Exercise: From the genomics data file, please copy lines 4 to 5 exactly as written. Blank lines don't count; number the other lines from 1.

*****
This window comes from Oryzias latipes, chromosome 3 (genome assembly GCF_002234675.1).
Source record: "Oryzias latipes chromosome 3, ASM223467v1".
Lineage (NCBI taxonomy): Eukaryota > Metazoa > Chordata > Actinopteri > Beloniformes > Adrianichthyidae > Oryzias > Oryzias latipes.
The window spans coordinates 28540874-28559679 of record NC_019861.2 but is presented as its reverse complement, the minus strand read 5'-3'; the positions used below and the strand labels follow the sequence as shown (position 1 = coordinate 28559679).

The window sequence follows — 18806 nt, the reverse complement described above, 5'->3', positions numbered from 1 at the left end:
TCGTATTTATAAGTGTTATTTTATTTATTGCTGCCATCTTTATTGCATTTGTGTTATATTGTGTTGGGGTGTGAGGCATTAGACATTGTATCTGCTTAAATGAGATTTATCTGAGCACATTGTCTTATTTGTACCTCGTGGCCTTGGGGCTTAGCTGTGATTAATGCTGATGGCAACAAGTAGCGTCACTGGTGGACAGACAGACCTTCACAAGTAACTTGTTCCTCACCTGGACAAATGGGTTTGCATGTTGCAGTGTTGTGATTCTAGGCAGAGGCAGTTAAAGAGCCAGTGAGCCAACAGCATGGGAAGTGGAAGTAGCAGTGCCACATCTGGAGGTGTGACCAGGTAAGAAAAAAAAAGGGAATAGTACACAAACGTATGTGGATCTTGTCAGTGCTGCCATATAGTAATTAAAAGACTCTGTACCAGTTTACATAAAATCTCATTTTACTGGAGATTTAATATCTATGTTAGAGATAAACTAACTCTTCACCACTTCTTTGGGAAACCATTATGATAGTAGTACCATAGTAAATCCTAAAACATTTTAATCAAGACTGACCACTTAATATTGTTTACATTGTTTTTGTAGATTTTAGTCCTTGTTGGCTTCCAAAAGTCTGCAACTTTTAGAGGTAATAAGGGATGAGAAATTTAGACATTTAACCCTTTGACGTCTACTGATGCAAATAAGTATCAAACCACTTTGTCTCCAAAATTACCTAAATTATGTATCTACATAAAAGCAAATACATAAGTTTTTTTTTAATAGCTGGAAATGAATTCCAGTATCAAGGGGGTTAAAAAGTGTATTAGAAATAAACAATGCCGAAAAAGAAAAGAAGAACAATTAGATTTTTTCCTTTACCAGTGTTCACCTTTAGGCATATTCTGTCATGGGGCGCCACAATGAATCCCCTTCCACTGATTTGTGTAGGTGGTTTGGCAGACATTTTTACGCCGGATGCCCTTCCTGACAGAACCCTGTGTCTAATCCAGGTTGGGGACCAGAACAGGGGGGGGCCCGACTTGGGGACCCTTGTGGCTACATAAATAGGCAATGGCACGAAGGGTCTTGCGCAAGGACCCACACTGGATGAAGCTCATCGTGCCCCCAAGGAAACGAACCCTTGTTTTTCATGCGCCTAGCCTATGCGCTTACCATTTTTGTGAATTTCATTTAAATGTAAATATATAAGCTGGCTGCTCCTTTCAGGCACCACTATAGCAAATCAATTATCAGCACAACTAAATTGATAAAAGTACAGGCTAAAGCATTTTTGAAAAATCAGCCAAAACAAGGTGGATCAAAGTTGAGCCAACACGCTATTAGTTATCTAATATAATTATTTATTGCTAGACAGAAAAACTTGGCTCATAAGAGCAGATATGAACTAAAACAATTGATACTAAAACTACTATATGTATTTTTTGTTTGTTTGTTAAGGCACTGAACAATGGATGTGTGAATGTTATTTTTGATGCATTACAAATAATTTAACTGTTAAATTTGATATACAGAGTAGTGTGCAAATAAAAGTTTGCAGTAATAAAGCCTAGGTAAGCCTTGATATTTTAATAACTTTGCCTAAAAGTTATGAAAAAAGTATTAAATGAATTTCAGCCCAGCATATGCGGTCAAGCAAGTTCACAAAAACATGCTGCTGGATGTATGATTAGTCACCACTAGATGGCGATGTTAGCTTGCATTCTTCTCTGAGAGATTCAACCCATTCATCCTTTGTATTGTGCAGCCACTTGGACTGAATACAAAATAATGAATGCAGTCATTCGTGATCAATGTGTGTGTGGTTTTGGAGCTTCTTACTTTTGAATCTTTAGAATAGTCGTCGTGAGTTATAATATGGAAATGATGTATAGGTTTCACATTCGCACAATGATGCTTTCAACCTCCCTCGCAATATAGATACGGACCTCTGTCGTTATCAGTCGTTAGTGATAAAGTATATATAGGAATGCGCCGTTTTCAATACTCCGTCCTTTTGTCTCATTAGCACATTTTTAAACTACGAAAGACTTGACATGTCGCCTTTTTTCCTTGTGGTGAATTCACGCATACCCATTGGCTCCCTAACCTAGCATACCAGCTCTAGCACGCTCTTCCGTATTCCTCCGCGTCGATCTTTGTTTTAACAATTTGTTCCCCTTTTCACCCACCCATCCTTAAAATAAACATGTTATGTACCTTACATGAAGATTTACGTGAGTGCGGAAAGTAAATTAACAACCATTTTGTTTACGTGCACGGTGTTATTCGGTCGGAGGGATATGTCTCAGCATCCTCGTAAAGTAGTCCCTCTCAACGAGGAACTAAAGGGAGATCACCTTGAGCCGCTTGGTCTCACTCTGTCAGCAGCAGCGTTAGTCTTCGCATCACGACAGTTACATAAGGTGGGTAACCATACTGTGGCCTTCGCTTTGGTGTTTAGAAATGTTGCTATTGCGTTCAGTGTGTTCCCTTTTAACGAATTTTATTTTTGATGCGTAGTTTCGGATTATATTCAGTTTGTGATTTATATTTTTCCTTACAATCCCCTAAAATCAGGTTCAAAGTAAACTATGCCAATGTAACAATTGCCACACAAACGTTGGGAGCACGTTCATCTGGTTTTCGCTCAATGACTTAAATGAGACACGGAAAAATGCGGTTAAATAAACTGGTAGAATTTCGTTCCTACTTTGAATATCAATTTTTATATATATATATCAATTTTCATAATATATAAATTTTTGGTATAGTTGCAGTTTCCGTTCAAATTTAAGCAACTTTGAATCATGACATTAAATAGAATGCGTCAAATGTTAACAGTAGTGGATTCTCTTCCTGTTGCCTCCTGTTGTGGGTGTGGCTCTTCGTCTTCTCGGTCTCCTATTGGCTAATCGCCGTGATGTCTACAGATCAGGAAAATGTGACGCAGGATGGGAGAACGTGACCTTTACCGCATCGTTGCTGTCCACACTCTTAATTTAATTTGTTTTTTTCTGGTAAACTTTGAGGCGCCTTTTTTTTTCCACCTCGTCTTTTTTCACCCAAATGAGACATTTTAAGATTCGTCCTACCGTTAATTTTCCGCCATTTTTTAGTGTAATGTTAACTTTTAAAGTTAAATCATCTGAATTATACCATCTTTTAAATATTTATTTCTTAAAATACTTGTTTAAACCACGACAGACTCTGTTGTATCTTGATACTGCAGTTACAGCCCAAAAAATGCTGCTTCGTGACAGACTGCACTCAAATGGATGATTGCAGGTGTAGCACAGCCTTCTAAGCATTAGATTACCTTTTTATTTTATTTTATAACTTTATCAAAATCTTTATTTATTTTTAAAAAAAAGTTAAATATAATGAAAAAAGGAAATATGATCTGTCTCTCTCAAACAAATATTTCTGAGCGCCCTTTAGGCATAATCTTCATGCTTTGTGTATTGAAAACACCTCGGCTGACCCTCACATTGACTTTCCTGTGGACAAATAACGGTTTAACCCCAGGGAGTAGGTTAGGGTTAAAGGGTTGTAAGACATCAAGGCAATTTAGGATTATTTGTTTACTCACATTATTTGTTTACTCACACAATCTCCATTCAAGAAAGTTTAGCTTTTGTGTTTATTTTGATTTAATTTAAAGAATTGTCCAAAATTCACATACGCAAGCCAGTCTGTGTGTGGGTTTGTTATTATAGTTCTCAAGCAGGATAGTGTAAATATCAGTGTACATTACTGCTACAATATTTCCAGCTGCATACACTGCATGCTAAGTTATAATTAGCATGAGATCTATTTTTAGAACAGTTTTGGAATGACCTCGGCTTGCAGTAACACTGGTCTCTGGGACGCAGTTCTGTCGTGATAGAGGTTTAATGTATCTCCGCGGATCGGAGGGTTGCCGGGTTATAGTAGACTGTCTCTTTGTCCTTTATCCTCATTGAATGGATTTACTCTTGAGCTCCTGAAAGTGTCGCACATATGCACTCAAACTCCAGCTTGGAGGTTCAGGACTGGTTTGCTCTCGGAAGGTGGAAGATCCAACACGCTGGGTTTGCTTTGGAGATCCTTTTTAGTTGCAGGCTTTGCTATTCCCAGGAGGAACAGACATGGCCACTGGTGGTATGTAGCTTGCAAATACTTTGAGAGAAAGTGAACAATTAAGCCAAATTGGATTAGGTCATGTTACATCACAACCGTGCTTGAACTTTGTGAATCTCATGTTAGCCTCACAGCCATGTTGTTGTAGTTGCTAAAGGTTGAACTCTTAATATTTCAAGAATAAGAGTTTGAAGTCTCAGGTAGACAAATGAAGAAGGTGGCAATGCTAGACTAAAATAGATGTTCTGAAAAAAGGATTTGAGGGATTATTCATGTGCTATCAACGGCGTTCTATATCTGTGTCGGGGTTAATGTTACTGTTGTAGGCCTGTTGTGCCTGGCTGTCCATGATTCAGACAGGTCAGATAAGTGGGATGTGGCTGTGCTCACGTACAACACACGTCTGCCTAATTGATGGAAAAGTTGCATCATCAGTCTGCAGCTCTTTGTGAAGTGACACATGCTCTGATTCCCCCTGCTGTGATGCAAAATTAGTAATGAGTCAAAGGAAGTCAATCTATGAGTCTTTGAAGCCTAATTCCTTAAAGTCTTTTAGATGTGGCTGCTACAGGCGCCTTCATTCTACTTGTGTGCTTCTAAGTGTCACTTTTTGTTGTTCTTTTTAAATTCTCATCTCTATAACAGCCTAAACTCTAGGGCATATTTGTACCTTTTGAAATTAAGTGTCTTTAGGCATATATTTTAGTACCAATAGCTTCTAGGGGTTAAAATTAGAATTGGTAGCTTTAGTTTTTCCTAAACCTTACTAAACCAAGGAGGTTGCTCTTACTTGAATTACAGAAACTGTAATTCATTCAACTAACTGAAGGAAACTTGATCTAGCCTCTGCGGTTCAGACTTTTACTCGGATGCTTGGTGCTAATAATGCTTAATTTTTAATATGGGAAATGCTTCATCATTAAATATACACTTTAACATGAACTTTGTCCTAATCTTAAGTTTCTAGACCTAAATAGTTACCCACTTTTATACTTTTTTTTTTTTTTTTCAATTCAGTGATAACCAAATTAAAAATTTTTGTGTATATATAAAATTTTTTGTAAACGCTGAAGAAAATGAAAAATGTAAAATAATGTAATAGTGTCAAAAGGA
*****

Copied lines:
The window spans coordinates 28540874-28559679 of record NC_019861.2 but is presented as its reverse complement, the minus strand read 5'-3'; the positions used below and the strand labels follow the sequence as shown (position 1 = coordinate 28559679).

The window sequence follows — 18806 nt, the reverse complement described above, 5'->3', positions numbered from 1 at the left end: